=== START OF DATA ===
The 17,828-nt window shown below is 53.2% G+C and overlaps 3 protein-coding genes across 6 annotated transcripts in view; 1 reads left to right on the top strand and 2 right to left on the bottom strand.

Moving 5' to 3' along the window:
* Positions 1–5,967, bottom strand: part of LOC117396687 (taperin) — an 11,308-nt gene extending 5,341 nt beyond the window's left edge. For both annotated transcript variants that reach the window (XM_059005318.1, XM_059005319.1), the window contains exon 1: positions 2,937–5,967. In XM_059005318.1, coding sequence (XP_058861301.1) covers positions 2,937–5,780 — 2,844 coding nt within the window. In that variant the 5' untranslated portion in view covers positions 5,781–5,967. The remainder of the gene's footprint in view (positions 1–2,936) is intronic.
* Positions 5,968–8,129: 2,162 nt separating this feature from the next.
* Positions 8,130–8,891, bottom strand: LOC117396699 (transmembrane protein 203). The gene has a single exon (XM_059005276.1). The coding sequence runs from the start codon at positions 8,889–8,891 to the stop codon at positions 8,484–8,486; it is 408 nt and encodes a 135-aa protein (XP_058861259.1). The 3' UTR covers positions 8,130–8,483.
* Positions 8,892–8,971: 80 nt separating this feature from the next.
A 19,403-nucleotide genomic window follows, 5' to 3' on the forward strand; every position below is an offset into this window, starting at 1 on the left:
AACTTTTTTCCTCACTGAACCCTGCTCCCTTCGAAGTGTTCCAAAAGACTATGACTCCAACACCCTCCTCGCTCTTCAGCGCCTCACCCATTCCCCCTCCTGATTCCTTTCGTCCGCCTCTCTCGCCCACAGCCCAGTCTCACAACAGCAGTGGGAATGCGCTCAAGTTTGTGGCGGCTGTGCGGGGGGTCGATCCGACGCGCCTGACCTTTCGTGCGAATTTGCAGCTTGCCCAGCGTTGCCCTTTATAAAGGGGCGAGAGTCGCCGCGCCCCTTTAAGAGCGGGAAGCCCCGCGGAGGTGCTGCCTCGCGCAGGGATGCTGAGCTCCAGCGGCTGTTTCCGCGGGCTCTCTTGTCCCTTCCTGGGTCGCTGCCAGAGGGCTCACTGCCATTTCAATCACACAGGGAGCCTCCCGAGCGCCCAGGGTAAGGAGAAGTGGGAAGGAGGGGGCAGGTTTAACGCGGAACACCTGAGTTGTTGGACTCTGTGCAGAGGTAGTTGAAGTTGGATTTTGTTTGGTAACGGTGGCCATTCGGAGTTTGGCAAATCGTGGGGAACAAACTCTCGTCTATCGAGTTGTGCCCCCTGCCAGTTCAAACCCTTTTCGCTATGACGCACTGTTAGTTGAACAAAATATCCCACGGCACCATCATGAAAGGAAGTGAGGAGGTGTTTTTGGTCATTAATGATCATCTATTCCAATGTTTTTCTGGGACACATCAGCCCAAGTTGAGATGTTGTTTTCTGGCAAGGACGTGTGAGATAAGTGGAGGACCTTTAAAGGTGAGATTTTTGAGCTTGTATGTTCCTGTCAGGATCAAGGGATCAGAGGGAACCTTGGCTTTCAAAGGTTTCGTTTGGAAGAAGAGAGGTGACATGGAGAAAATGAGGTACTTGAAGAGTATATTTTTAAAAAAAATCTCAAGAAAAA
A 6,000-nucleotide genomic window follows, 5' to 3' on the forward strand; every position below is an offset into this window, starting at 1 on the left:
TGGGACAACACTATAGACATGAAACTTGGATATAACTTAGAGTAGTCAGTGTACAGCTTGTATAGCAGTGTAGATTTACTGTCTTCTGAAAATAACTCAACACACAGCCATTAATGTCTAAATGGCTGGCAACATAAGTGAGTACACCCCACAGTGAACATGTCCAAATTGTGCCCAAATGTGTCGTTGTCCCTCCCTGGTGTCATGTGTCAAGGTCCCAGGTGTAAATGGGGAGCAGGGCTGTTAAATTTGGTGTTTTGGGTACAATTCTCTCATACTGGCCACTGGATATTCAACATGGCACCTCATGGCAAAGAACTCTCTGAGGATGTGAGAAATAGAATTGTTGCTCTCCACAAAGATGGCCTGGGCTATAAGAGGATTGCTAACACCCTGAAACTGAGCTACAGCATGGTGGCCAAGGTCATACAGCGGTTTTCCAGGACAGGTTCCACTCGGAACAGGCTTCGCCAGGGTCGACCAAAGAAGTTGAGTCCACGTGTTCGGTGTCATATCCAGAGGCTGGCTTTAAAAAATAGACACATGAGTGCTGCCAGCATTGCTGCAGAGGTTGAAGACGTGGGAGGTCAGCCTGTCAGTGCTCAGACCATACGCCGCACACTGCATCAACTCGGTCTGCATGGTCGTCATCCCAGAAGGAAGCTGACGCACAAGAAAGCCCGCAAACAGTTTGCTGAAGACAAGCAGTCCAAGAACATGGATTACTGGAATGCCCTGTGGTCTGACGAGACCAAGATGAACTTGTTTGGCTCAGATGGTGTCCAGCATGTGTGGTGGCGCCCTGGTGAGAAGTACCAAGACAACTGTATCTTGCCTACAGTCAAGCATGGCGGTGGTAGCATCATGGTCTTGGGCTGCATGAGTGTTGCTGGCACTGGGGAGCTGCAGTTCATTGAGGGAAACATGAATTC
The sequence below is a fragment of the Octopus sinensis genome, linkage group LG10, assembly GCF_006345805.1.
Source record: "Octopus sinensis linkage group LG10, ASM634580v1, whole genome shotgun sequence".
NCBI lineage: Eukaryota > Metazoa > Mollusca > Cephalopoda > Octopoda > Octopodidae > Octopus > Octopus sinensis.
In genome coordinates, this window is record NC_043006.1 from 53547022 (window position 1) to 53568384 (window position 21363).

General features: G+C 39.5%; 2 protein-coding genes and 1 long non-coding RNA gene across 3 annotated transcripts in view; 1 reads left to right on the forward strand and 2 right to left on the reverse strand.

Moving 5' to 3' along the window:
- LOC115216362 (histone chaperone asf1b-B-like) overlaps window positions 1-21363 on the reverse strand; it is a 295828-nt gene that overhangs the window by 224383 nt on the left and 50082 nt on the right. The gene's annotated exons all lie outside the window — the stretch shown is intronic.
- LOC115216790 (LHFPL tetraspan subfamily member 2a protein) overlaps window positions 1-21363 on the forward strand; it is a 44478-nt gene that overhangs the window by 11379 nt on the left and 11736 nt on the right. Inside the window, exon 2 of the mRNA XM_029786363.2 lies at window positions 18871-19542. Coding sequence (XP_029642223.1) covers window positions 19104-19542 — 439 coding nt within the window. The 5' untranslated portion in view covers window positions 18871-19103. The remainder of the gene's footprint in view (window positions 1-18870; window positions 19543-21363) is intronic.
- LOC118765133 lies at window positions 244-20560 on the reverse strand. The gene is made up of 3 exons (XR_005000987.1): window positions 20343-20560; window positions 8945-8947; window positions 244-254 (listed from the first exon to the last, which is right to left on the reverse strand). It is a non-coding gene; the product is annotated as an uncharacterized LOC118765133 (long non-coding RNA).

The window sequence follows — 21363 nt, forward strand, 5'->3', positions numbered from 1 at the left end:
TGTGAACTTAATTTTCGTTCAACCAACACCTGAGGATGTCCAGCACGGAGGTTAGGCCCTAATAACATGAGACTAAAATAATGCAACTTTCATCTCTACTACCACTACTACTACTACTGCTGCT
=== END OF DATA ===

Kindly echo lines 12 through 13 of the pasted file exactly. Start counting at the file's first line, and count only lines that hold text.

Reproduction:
Source record: "Octopus sinensis linkage group LG10, ASM634580v1, whole genome shotgun sequence".
NCBI lineage: Eukaryota > Metazoa > Mollusca > Cephalopoda > Octopoda > Octopodidae > Octopus > Octopus sinensis.